That said, I think Mike was right to be pissed off that Brian was rewriting "Thinking 'Bout You Baby" and turning it from a wobbly Spector thing into a funky little R&B gem and was planning to give it someone else--even if he had the confidence that "Wild Honey" would chart well...which, in October 1967, is more like a 25-foot jump shot than a slam dunk.

I also think he handled it badly. But here's a question that appears never to have been raised: why was he (or Carl) unable to discuss the matter with Brian prior to the recording session at Heider's? AGD's logs indicate that the band had been together on October 4 for overdubs on "Aren't You Glad"...which was followed by a very short set of concert dates which seem to indicate that the touring band would've been back in LA a day or two before the "Darlin'" session(s). Would Mike or the other band members NOT have known about the upcoming sessions? Danny Hutton makes the creation of "Darlin'" seem like a spontaneous act on October 11...there are also references to Carl being at that session. A question unanswered here is how did Mike find out about it? In everyone's life, there are ways to find out things that can completely change the way one reacts to such a discovery.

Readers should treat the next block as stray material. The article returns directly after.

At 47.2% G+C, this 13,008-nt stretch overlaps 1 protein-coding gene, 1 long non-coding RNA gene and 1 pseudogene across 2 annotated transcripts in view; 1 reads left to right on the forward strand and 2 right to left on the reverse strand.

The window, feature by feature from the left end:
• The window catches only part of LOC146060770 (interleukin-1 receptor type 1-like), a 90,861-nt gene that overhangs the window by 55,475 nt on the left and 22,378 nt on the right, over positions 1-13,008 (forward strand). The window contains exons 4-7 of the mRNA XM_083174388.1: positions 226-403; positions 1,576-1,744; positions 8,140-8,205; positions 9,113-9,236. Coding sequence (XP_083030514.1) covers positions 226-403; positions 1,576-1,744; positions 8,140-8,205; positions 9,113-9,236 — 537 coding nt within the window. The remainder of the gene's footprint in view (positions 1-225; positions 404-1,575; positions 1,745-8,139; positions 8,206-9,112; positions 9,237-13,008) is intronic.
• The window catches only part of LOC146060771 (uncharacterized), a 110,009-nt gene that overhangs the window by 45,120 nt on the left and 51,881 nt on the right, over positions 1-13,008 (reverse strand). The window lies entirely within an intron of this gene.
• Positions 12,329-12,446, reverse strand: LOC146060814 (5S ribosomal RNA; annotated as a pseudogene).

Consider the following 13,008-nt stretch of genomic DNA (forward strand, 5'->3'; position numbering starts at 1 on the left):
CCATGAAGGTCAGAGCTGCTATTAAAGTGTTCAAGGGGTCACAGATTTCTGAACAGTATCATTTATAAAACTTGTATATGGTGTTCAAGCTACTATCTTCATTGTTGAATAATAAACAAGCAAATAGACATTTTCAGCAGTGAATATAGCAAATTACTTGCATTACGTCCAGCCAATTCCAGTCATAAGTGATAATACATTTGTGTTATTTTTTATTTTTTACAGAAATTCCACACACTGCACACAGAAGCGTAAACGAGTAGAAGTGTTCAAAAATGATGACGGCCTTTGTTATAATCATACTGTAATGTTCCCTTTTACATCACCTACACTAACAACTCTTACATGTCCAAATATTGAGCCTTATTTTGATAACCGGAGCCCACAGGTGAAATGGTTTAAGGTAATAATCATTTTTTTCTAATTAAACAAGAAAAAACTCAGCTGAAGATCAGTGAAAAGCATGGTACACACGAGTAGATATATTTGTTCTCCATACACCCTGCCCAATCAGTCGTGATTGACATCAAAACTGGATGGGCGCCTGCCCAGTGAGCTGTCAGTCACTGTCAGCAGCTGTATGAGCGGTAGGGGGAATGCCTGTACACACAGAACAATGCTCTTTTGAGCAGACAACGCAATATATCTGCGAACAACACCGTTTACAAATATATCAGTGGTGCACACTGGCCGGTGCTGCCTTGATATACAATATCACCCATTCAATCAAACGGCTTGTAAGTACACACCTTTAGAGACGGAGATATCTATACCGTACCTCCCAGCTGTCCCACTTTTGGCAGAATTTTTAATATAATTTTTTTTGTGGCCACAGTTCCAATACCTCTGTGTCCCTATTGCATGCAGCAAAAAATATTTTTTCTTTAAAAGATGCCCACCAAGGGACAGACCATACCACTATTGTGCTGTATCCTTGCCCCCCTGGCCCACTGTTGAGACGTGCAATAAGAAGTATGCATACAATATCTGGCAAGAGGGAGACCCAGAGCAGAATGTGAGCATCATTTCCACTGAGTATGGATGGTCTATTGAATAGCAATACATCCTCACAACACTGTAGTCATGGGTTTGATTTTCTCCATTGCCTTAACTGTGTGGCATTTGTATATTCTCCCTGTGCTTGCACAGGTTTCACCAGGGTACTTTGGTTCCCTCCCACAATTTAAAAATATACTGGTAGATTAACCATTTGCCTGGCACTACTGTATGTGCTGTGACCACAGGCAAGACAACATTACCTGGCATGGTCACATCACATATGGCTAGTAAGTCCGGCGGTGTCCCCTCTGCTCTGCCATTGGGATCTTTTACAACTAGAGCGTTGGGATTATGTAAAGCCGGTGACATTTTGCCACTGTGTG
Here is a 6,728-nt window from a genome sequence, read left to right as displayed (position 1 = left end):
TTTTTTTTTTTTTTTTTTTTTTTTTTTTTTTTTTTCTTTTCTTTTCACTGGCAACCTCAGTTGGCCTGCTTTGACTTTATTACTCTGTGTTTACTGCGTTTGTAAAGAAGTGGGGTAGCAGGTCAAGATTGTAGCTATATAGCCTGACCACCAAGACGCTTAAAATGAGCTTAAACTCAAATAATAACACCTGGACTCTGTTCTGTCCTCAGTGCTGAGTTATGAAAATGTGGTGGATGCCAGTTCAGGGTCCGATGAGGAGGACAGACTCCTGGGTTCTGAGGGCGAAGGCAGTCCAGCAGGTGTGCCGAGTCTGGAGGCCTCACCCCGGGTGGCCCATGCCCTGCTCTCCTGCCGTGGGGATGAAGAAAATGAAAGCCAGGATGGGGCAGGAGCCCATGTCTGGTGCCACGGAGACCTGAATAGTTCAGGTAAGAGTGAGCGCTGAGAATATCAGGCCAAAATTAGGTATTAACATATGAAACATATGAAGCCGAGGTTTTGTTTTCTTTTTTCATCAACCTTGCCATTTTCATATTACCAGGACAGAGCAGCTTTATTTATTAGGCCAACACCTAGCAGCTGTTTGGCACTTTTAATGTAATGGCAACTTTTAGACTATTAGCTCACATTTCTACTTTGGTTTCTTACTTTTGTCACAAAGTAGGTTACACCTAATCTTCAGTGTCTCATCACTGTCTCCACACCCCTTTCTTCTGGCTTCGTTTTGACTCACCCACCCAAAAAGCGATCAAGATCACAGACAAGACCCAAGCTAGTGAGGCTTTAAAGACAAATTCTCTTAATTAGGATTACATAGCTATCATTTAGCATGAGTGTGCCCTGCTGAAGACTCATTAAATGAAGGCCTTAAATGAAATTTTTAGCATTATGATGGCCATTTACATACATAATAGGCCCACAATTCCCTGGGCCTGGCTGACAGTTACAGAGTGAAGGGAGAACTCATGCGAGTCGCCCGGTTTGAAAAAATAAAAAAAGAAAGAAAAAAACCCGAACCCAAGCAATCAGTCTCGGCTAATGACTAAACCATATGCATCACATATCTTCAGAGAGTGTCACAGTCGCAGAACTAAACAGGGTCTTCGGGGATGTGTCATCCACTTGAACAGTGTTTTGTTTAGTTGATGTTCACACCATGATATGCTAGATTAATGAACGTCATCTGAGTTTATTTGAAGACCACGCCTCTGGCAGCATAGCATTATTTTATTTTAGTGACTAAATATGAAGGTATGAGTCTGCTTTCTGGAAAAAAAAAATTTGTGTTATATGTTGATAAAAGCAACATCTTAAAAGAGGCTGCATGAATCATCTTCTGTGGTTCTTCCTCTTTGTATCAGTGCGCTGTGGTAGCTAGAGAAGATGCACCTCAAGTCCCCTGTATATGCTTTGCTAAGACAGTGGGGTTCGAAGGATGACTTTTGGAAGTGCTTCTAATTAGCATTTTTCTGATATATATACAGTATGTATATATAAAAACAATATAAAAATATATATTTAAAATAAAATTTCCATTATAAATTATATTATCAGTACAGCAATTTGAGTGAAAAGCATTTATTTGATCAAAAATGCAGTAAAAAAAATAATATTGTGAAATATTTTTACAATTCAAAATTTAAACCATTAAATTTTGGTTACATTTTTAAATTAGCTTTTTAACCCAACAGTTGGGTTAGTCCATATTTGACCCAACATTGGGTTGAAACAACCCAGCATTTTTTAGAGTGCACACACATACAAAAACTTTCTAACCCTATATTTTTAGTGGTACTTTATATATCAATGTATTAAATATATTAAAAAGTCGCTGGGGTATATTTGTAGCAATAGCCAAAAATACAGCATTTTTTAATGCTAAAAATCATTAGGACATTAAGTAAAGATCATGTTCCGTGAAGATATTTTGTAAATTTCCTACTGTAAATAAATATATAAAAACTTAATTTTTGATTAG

While we have a good amount of documentation about what happened at Heider's, we still don't know the knowledge and actions of the key participants in the days immediately prior to the incident.

Keep in mind that none of this is meant to absolve Mike or Carl, but merely to point out that we don't know the exact reasons why they felt compelled to act as they did. There is something missing in the accounting of these events when someone has to make such a dramatic and precipitous intervention in a recording studio, confronting a family member whom either one of these guys should have been able to talk to privately.